The UK offshore regulator has issued 20 licences for the storage of carbon dioxide offshore offering enough capacity to sequester up to 10% of the country’s emissions.

The nation’s North Sea Transition Authority (NSTA) distributed the licences among 12 companies taking part in the country’s inaugural carbon storage licensing round that kicked off in June.

The announcement comes as UK Energy Security and Net Zero secretary Grant Shapps was visiting the US to join President Joe Biden’s Carbon Management Challenge aimed at accelerating carbon capture and storage (CCS) deployment.

The offshore sites include areas near Aberdeen, Teesside, Liverpool and Lincolnshire — catering to some of the traditional industrial hubs where heavy emitting activities are concentrated.

The UK is aiming to sequester up to 30 million tonnes of CO2 per year by 2030, about 10% of total UK annual emissions, based on the 2021 figure of 341.5 million tonnes.

“The UK’s offshore waters remain the crown jewel of our energy mix, providing energy security, emissions reduction and carbon storage,” NSTA chief executive Stuart Payne said. “Through our engagement with applicants, we will have committed work plans in place such as seismic surveys and drilling of wells — we are working with industry to move at real pace.”

First carbon injection in some of the sites could be achieve in six years, NSTA said.

A spokesperson at NSTA said the list of companies is not being made public prior to their acceptance of the licences, which at this stage have been offered.

UK-headquartered independent exploration and production company Neptune Energy is one of the winners with three licences awarded, a company spokesperson told Upstream.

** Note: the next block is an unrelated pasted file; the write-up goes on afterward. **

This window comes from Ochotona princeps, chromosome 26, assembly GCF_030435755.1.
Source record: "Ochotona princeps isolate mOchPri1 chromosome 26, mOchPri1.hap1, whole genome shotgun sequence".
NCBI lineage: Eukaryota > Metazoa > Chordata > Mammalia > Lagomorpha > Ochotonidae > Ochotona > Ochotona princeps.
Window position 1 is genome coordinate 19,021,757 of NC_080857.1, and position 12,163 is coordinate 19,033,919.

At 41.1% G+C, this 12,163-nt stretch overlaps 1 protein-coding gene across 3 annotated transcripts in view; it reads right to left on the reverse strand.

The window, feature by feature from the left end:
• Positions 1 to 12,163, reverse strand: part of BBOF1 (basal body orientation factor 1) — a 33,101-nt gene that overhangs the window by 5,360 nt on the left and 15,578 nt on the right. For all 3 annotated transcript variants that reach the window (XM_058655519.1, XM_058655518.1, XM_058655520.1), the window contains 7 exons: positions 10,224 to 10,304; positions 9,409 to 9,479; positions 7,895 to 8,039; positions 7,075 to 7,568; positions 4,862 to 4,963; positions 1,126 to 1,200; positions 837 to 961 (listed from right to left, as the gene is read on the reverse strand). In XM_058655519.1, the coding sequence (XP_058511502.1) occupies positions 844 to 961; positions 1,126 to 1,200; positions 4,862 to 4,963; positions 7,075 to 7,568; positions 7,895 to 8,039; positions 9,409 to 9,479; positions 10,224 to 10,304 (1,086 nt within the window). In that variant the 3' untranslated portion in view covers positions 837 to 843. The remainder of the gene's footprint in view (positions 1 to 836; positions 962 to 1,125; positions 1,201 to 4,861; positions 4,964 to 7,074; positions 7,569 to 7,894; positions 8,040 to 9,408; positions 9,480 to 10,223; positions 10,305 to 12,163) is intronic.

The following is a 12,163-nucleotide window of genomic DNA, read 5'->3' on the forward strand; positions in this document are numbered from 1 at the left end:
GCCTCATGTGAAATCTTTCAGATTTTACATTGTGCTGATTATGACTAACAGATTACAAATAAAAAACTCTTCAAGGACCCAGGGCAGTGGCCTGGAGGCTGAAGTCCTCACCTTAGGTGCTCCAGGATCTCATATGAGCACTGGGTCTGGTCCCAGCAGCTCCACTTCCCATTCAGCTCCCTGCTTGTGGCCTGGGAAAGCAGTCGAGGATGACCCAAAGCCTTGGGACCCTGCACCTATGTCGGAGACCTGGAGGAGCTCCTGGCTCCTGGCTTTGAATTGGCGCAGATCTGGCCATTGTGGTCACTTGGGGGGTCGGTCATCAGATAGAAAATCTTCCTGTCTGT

Another of the winners is independent producer Perenco UK, in a joint venture with partner Carbon Catalyst, the company said on Friday.

Norway’s Equinor participated in the licensing round, but could not yet confirm the status of its applications, the company told Upstream on Friday.

In the Spring Budget, the UK earmarked £20 billion ($25.3 billion) in funding towards CCS. The country has a target to deploy two CCS clusters by 2025, and two more by 2030.

Earlier this month, the UK government announced plans to compile survey data to produce a comprehensive mapping of carbon storage potential in the UK North Sea.

Lord Callanan, minister for energy efficiency and green finance, commented: “These new licences, together with fresh powers granted to NSTA within the landmark Energy Bill, will develop our most comprehensive picture yet of UK’s carbon capture and storage potential.”

The licences include a range of geological carbon store types and were selected by also considering proximity to existing infrastructure and links to the industrial clusters the country is developing.

Currently, there are six existing active licences for carbon storage in the UK offshore areas, which were awarded over the past several years, the NSTA spokesperson said. The new offers take the total number of licences tabled to 26, plus one licence that lapsed.

“This first carbon storage licensing round is likely to be the first of many as up to 100 CO2 stores could be needed for the UK to meet the net-zero by 2050 target,” NSTA said.

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